Therefore, our inquiry is two-fold. A determination of the district court's subject matter jurisdiction is a question of law reviewable de novo on appeal. Walden v. Bartlett, 840 F.2d 771, 772-73 (10th Cir.1988). The decision of the district court to affirmatively exercise its discretion and issue a declaration under the Act in the presence of jurisdiction, however, will not be overturned absent a showing of clear abuse of that discretion. Farmers Alliance Mut. Ins. Co. v. Jones, 570 F.2d 1384, 1386 (10th Cir.), cert. denied, 439 U.S. 826, 99 S.Ct. 97, 58 L.Ed.2d 119 (1978); Western Casualty and Surety Co. v. Teel, 391 F.2d 764, 766 (10th Cir.1968). Contra Tempco Elec. Heater Corp. v. Omega Eng'r, Inc., 819 F.2d 746, 747-49 (7th Cir.1987) (decision to grant declaratory relief reviewable de novo ).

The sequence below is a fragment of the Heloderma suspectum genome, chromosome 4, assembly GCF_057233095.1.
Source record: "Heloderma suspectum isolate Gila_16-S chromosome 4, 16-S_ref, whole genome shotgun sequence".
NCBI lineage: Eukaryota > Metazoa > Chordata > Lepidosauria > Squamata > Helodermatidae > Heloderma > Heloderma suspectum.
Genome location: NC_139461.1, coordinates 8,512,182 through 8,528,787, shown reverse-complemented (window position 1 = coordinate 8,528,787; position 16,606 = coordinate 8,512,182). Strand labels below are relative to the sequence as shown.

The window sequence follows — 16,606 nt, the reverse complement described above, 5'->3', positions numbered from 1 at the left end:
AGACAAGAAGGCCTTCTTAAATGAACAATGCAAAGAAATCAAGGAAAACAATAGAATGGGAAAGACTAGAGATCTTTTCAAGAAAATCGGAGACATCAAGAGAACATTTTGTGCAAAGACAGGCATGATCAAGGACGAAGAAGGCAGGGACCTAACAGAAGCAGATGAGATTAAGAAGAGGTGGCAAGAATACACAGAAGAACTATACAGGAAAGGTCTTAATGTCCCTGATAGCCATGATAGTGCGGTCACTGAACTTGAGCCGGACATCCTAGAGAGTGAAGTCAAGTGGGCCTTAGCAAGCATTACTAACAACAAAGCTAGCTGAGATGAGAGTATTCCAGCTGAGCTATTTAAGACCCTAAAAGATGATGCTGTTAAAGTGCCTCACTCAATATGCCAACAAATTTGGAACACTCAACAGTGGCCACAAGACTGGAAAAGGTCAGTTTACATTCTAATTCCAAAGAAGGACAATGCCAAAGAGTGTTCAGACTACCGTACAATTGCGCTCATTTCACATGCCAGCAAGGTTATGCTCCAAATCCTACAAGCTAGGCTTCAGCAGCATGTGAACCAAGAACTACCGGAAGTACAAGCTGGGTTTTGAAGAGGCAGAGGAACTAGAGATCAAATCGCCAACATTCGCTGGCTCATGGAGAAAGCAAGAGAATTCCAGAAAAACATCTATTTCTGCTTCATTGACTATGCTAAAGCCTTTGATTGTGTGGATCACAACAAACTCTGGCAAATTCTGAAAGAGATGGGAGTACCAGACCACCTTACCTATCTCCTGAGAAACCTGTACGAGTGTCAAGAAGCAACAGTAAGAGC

The rule prohibiting federal courts from rendering advisory opinions was first enunciated in 1793 when the Supreme Court refused to answer questions of international law submitted to Chief Justice Jay by Secretary of State Jefferson on behalf of President Washington. 3 Correspondence and Public Papers of John Jay, 488-89 (1890). Since then, the Court has sought on numerous occasions to delineate factors which separate a "case" or "controversy" from a dispute that is hypothetical, abstract or academic in character.

Construing the Declaratory Judgment Act in Aetna Life Ins. Co. v. Haworth, 300 U.S. 227, 240-41, 57 S.Ct. 461, 463-64, 81 L.Ed. 617 (1937), the Court stated: "The controversy must be definite and concrete, touching the legal relations of parties having adverse legal interests. It must be a real and substantial controversy admitting of specific relief through a...